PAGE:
On Machina’s paradoxes and limited attention
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Limited attention and similarity of some of the states of the world together may nudge an agent to perceive the “grand world” as a collection of “small worlds”. We use this idea as an explanation for some of the ambiguity paradoxes posed by Machina (Am Econ Rev 99(1):385–392, 2009; Am Econ Rev 104(12):3814–3840, 2014) as a challenge to the prominent ambiguity theories. In addition, we propose a measure of rationality based on a number of potential violations of preference for the first-order stochastic dominance. We use this measure to explore how departures from perfect attention can be improved through changes to the structure of the “small worlds”.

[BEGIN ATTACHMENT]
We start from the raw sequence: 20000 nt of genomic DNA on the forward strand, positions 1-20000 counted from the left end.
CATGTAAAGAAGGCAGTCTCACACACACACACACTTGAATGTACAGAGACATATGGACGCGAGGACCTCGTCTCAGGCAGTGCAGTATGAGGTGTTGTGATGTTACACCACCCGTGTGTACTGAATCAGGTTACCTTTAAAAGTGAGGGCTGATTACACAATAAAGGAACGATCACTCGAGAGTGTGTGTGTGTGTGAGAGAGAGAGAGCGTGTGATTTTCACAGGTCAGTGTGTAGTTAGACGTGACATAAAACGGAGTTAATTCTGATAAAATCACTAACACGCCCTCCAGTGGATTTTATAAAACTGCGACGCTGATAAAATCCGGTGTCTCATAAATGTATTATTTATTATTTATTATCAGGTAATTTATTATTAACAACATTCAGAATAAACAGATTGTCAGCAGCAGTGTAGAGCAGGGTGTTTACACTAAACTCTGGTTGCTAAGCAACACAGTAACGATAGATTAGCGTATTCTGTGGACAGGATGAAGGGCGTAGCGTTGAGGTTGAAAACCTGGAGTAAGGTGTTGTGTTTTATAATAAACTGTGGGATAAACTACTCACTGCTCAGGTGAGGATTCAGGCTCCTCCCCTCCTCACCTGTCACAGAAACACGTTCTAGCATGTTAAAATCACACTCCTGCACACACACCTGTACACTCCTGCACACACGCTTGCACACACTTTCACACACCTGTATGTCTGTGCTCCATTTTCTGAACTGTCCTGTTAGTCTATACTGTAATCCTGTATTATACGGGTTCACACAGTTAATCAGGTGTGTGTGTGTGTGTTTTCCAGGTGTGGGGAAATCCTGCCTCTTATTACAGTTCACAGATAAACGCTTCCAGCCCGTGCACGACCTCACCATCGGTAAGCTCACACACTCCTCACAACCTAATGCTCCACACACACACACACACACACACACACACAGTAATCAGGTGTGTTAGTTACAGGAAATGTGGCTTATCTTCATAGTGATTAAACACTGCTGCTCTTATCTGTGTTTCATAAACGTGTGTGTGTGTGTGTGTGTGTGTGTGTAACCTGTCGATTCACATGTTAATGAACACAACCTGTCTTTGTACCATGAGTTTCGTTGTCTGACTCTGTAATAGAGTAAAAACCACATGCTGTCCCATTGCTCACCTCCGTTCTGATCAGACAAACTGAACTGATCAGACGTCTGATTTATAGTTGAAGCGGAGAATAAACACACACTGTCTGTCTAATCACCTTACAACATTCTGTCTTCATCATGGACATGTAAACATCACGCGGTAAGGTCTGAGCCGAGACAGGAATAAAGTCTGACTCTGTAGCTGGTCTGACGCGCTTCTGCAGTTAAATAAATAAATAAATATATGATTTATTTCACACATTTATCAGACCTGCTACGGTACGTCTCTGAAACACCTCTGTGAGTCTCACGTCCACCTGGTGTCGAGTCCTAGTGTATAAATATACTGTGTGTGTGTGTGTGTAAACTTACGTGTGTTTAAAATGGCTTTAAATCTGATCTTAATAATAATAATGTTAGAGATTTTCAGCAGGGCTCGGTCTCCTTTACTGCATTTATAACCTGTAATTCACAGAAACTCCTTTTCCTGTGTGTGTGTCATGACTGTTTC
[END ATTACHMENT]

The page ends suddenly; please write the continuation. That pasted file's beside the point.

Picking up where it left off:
KeywordsLimited attention Ambiguity paradoxes Uncertainty State aggregation FOSD violations
JEL ClassificationD91 D81 D11
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Conflict of interest
The author declares that she has no conflict of interest.